Melissa L. Jampol, Member of the Firm in the Health Care & Life Sciences and Litigation practices, in the firm’s New York office, was quoted in Law360, in “White Collar Cases to Watch in 2019,” by Jody Godoy. (Read the full version – subscription required.)
Following is an excerpt:
The coming year’s white collar docket is an active one, with several large health care fraud cases set to go to trial and post-trial litigation that could shape the law in insider trading and other financial crimes and affect how companies cooperate in criminal probes. …
The Year of the Health Care Fraud Trial
Health care and opioid-related fraud has been a top priority for the DOJ, as seen in the creation of new strike forces on Philadelphia and the Appalachian region. Three high-profile cases in Georgia, Florida and Massachusetts could go to trial this year, while another massive case in Tennessee is just getting started. …
Another closely watched health care fraud case is set to go to trial in Miami in February against former nursing home operator Philip Esformes. He and two other defendants stand accused of falsely billing for $1 billion in services, causing Medicare and Medicaid to reimburse nearly half of that amount. A judge recently found that prosecutors had infringed Esformes’ attorney-client privilege in their handling of evidence from a raid on a nursing home where his attorney worked.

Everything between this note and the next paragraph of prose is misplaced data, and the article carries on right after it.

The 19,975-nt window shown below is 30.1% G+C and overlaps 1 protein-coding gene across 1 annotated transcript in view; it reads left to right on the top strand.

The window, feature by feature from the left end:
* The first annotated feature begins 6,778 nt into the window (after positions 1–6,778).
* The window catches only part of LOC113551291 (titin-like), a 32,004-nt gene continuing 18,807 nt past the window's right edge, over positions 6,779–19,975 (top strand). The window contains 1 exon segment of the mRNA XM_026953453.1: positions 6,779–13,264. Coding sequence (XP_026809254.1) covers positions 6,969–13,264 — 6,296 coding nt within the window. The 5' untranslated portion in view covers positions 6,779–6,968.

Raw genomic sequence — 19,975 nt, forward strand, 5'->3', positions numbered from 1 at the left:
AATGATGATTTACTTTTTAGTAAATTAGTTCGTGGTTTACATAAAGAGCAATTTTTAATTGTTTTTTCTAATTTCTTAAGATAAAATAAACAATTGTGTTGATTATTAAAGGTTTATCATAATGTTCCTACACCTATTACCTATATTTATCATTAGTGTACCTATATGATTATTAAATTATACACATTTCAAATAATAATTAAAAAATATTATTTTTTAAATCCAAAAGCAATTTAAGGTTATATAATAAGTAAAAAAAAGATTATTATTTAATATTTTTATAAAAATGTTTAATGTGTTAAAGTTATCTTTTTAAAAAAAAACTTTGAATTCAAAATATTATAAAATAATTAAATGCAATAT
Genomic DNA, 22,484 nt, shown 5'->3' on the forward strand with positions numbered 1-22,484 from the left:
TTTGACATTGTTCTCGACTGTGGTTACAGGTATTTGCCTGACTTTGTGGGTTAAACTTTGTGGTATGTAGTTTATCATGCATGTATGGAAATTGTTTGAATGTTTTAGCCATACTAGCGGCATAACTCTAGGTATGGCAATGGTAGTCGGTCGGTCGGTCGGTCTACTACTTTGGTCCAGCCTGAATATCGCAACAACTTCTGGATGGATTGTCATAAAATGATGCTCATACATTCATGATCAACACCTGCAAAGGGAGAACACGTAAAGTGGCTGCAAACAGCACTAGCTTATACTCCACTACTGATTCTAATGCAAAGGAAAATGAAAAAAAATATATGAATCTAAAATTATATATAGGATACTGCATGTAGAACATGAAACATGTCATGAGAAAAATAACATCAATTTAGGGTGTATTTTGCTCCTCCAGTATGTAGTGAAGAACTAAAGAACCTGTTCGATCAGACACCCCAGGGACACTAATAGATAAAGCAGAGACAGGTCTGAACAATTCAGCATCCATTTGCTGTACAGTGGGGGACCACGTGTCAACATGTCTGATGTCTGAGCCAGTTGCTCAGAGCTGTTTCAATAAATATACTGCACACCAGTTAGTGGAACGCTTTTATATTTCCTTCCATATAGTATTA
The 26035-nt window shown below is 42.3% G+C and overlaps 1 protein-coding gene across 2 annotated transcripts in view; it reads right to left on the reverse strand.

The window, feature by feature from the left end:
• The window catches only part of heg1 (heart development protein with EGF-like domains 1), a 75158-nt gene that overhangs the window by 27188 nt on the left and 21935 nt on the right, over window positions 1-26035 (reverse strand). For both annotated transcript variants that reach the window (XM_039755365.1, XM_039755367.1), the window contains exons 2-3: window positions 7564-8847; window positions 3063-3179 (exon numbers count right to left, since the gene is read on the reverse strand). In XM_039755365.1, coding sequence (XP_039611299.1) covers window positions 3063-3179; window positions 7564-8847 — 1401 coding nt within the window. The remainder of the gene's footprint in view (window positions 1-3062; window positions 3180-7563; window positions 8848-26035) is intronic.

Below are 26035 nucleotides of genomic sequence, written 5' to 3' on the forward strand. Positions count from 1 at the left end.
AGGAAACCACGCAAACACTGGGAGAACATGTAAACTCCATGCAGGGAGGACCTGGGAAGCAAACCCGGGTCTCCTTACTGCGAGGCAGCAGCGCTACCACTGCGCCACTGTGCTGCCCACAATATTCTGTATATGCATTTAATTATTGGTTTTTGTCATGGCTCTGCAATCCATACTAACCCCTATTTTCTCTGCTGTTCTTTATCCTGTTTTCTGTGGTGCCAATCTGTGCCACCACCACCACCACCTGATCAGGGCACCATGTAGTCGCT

Melissa Jampol lived and breathed privilege review for years as a filter team prosecutor on a mob case in New Jersey. Now practicing at Epstein Becker Green, she called the violations of attorney-client privilege in the Esformes case “troubling.”
“It’s perhaps one of the most important things that the Department of Justice does. And it needs to be done properly,” Jampol said.